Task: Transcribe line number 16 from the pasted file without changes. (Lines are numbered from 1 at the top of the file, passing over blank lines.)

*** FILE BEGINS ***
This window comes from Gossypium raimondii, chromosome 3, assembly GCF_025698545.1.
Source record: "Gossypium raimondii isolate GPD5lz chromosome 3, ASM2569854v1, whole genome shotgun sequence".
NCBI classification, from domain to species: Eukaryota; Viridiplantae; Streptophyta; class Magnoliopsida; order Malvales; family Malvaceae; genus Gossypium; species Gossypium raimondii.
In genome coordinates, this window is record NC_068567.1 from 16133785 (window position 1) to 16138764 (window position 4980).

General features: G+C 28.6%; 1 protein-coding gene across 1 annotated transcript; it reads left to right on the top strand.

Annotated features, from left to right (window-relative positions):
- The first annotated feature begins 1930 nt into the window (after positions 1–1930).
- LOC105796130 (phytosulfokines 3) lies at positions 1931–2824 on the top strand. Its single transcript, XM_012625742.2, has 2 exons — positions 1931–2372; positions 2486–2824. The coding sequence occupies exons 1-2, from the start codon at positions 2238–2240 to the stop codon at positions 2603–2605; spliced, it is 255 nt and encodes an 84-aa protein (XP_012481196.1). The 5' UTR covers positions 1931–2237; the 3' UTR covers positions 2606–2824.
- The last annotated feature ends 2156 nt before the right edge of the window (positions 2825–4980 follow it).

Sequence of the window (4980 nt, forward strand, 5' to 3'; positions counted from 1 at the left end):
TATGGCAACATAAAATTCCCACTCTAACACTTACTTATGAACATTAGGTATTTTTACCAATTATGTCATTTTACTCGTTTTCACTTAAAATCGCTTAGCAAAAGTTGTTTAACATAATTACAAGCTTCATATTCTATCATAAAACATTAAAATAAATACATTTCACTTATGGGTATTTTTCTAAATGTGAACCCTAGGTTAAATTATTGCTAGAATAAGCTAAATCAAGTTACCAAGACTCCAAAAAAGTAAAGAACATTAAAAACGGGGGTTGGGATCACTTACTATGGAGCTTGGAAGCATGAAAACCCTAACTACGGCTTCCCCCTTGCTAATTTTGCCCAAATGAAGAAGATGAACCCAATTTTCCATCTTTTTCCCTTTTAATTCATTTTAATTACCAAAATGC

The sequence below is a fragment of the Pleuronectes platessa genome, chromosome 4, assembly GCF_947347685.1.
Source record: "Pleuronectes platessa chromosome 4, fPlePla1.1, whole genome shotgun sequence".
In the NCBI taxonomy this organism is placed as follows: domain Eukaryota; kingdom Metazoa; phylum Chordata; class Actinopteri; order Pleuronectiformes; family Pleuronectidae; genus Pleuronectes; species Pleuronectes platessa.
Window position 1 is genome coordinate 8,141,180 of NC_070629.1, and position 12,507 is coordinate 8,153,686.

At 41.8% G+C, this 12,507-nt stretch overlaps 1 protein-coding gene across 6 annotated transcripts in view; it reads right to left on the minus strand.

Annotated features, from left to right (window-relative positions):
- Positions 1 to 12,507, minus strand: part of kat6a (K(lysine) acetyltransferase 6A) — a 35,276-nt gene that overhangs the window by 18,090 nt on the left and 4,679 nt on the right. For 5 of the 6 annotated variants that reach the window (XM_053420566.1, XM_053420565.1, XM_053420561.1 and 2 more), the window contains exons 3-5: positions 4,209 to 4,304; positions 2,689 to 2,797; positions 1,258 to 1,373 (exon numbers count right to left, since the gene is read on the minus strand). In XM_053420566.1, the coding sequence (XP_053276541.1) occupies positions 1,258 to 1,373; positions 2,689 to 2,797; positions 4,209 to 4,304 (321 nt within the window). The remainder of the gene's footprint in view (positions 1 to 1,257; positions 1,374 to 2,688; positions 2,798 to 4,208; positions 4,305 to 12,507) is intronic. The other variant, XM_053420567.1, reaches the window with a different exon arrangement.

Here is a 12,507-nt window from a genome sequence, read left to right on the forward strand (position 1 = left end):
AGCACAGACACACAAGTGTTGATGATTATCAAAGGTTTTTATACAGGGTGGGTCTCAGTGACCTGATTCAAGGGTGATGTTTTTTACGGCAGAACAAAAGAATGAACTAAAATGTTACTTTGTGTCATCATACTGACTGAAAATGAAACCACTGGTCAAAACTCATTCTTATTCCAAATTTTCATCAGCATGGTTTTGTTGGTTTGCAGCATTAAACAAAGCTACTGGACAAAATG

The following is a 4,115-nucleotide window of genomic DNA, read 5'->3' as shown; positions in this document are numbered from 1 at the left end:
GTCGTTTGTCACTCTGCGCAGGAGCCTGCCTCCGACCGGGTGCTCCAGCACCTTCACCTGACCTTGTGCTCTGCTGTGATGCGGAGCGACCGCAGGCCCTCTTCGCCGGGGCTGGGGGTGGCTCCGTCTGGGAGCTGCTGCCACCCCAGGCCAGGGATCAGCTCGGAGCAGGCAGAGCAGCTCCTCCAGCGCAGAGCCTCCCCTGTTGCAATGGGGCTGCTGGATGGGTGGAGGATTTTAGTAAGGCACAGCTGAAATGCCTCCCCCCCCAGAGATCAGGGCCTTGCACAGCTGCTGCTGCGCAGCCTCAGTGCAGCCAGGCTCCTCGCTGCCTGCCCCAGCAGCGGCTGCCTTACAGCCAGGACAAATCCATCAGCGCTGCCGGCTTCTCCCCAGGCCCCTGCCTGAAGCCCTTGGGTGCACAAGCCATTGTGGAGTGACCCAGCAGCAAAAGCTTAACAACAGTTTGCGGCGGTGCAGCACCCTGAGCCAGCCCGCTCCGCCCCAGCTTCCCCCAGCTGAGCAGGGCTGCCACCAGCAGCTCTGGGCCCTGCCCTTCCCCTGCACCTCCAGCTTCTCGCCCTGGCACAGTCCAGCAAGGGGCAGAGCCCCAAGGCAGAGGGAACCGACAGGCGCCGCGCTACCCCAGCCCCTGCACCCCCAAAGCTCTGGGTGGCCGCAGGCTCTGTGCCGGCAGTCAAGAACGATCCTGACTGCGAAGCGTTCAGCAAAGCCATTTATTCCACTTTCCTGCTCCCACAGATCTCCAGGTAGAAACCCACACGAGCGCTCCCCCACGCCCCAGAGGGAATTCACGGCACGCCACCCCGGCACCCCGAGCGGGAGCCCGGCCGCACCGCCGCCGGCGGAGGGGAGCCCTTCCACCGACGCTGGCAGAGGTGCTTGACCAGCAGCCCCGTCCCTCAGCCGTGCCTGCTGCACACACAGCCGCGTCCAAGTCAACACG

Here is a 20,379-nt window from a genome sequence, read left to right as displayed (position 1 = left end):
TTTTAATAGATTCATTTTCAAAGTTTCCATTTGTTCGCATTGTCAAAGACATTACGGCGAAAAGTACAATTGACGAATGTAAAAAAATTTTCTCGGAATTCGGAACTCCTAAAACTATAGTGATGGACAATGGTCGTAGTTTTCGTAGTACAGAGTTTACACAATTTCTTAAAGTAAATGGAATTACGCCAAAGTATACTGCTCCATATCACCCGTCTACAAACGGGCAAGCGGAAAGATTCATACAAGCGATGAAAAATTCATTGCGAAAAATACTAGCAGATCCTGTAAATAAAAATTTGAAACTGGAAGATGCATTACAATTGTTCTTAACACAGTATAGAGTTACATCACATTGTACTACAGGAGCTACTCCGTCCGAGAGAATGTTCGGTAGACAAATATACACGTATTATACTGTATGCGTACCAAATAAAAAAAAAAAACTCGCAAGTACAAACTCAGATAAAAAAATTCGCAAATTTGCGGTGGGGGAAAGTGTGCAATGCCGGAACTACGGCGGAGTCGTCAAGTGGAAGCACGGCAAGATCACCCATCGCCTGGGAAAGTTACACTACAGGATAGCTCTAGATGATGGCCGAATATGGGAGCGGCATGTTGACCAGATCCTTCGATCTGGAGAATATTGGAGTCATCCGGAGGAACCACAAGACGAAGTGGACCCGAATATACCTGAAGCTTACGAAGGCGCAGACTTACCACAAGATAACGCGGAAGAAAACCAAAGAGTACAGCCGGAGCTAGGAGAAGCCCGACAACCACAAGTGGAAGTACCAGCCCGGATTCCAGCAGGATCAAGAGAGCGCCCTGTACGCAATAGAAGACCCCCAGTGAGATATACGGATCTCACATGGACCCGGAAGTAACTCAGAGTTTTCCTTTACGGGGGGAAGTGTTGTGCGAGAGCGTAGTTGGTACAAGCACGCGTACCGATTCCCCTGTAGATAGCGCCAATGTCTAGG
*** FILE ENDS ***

At 41.8% G+C, this 12,507-nt stretch overlaps 1 protein-coding gene across 6 annotated transcripts in view; it reads right to left on the minus strand.